U.S. to Reduce Prison Sentences for Tens of Thousands of Drug Offenders

By John Lavitt 07/21/14

The obscure U.S. Sentencing Commission has made a decision that could trigger a sea change in how we deal with drug offenders.

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Late last week, the United States Sentencing Commission made a historic decision to potentially reduce the drug sentences of over 51,000 drug offenders in federal prisons.

The decision mirrored a federal sea change taking place in regard to reforming drug sentencing in the criminal justice system. As the federal agency that sets criminal sentencing policies for judges, the commission voted on July 18 to allow inmates serving time for drug crimes to apply for reduced sentences. If approved by Congress and judges in the courtroom, it will be the largest such sentencing reduction in modern U.S. history.

The unanimous vote by the seven members of the U.S. Sentencing Commission will apply to the majority of nonviolent drug offenders in federal prisons. After examining the results of a similar 2007 decision solely focused on crack cocaine offenses, the commission found that the inmates released early posed no greater risk of committing more crimes than those who had served their full terms.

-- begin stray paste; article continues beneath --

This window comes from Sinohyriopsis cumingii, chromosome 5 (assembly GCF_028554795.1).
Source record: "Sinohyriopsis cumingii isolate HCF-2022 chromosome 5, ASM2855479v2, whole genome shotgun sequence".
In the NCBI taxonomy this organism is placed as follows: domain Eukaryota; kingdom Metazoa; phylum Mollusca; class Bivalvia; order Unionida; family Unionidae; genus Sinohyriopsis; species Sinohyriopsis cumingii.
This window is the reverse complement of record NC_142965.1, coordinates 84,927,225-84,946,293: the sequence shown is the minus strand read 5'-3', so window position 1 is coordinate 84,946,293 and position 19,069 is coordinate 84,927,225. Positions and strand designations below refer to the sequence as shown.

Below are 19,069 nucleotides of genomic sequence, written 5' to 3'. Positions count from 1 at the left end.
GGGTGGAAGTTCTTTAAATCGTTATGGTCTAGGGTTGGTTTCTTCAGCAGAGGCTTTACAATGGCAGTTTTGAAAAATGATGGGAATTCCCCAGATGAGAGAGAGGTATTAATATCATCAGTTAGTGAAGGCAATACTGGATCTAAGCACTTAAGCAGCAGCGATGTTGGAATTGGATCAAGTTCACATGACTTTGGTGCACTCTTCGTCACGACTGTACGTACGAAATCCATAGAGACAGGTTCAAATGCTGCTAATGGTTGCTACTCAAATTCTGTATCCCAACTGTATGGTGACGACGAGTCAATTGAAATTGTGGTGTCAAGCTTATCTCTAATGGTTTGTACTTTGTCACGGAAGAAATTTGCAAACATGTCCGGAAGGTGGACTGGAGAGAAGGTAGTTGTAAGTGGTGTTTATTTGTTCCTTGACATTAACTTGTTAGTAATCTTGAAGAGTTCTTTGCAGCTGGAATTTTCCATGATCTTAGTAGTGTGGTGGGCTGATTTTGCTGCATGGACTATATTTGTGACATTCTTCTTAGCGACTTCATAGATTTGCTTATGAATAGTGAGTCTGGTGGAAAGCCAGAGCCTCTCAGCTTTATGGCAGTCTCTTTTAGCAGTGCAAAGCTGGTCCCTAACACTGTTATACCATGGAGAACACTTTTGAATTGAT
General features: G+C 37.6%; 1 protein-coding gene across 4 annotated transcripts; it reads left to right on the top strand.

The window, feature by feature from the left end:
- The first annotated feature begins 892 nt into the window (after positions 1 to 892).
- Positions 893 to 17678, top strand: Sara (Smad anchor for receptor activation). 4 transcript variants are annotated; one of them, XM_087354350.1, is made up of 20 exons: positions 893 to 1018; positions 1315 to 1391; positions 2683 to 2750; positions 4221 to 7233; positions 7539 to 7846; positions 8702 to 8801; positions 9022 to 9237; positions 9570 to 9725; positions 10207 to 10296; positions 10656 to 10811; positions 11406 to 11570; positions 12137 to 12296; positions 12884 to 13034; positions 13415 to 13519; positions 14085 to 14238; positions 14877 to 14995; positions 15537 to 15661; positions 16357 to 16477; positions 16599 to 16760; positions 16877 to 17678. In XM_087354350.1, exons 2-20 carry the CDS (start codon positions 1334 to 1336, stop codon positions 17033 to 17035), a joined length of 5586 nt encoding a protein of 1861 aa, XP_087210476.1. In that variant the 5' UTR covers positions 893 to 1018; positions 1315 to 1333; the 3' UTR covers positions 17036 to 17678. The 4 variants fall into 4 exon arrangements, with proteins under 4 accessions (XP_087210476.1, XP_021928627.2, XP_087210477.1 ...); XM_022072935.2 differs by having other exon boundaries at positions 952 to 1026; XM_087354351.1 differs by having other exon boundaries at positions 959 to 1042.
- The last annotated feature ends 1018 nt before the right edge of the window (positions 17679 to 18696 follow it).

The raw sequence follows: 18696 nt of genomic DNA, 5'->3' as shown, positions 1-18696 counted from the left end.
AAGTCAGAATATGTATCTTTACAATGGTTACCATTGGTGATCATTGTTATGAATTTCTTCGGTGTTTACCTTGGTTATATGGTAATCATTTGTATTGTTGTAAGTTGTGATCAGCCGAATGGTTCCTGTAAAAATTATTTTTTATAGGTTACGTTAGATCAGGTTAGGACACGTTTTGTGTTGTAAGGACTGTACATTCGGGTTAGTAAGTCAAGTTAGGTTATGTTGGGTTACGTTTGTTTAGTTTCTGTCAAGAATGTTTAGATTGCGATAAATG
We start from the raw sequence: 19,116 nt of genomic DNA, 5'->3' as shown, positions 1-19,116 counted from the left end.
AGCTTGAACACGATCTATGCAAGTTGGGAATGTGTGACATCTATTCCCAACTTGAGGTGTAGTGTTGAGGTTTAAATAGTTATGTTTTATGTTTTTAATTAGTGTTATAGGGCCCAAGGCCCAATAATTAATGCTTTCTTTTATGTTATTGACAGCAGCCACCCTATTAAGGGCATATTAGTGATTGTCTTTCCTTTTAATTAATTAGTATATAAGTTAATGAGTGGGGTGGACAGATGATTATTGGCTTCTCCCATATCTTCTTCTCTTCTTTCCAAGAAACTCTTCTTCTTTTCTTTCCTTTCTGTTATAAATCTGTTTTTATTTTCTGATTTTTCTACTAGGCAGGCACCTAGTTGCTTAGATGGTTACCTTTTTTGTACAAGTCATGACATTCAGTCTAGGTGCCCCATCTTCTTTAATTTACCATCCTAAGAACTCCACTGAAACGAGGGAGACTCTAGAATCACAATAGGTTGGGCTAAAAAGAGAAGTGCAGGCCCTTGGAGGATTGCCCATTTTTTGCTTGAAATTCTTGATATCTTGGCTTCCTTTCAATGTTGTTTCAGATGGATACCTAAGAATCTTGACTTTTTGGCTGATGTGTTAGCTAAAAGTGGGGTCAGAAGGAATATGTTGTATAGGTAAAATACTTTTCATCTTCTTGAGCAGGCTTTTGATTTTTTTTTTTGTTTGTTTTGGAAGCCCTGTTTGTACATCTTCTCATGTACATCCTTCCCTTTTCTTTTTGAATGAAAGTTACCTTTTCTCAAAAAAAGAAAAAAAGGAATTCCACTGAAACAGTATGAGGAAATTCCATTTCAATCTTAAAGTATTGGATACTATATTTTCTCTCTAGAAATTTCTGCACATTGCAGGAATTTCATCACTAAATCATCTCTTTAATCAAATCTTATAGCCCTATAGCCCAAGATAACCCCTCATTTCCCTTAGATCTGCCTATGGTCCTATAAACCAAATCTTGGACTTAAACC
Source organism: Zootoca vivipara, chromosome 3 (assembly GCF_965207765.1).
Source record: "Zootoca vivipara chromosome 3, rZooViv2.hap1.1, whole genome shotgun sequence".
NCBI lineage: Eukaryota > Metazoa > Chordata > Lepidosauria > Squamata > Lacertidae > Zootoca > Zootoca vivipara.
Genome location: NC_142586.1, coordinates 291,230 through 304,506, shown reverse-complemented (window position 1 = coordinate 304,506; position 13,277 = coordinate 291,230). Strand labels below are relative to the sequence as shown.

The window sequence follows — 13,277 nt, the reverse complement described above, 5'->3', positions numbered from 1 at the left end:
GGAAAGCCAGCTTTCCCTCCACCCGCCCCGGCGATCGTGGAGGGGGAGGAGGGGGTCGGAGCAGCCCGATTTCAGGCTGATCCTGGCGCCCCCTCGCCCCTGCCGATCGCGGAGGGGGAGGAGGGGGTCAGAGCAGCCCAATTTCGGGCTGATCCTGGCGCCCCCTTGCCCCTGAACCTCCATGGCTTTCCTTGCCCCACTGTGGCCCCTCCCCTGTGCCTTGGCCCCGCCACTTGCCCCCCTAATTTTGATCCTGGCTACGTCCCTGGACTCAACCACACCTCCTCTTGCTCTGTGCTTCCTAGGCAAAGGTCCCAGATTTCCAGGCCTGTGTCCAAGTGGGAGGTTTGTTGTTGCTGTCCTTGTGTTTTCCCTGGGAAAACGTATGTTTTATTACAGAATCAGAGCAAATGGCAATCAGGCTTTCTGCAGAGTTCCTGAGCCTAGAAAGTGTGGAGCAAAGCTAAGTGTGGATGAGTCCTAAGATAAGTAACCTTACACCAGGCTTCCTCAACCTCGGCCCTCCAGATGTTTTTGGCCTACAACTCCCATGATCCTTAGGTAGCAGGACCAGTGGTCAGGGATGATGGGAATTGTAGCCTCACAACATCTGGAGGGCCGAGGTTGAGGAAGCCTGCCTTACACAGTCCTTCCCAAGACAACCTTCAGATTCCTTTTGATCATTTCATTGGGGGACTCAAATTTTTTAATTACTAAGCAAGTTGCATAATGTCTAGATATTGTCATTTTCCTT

Judge Patti B. Saris, the chair of the commission, said in a statement that, “This amendment received unanimous support from the commissioners because it is a nuanced approach…It reduces prison costs and populations and responds to statutory and guidelines changes since the drug guidelines were initially developed, while safeguarding public safety."

Congress has until November 1 to disapprove of the commission’s decision. If lawmakers let the new rules stand, judges across the country can begin considering individual petitions from inmates for sentence reductions. The average reduction of the sentences would be about two years. According to a special rule added by the commissioners to the new program, no prisoners can be released until Nov. 1, 2015. Saris explained that the delay was intended to protect public safety by allowing time for judges to make an “appropriate consideration” of each petition.

The sea change reflects the views of President Obama and Attorney General Eric Holder, who have said they strongly support a lesser emphasis on imprisoning low-level drug offenders. At around 216,000 inmates, the federal prison population currently exceeds capacity by 32% and the population is overflowing because of such low-level drug offenders.

Julie Stewart, the president of Families Against Mandatory Minimums, expressed complete support for the decision. “This vote will change the lives of tens of thousands of families whose loved ones were given overly long drug sentences,” she said.

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Growing up in Manhattan as a stutterer, John Lavitt discovered that writing was the best way to express himself when the words would not come. After graduating with honors from Brown University, he lived on the Greek island of Patmos, studying with his mentor, the late American poet Robert Lax. As a writer, John’s published work includes three articles in Chicken Soup For The Soul volumes and poems in multiple poetry journals and compilations. Active in recovery, John has been the Treatment Professional News Editor for The Fix. Since 2015, he has published over 500 articles on the addiction and recovery news website. Today, he lives in Los Angeles, trying his best to be happy and creative. Find John on Facebook, Twitter, and LinkedIn.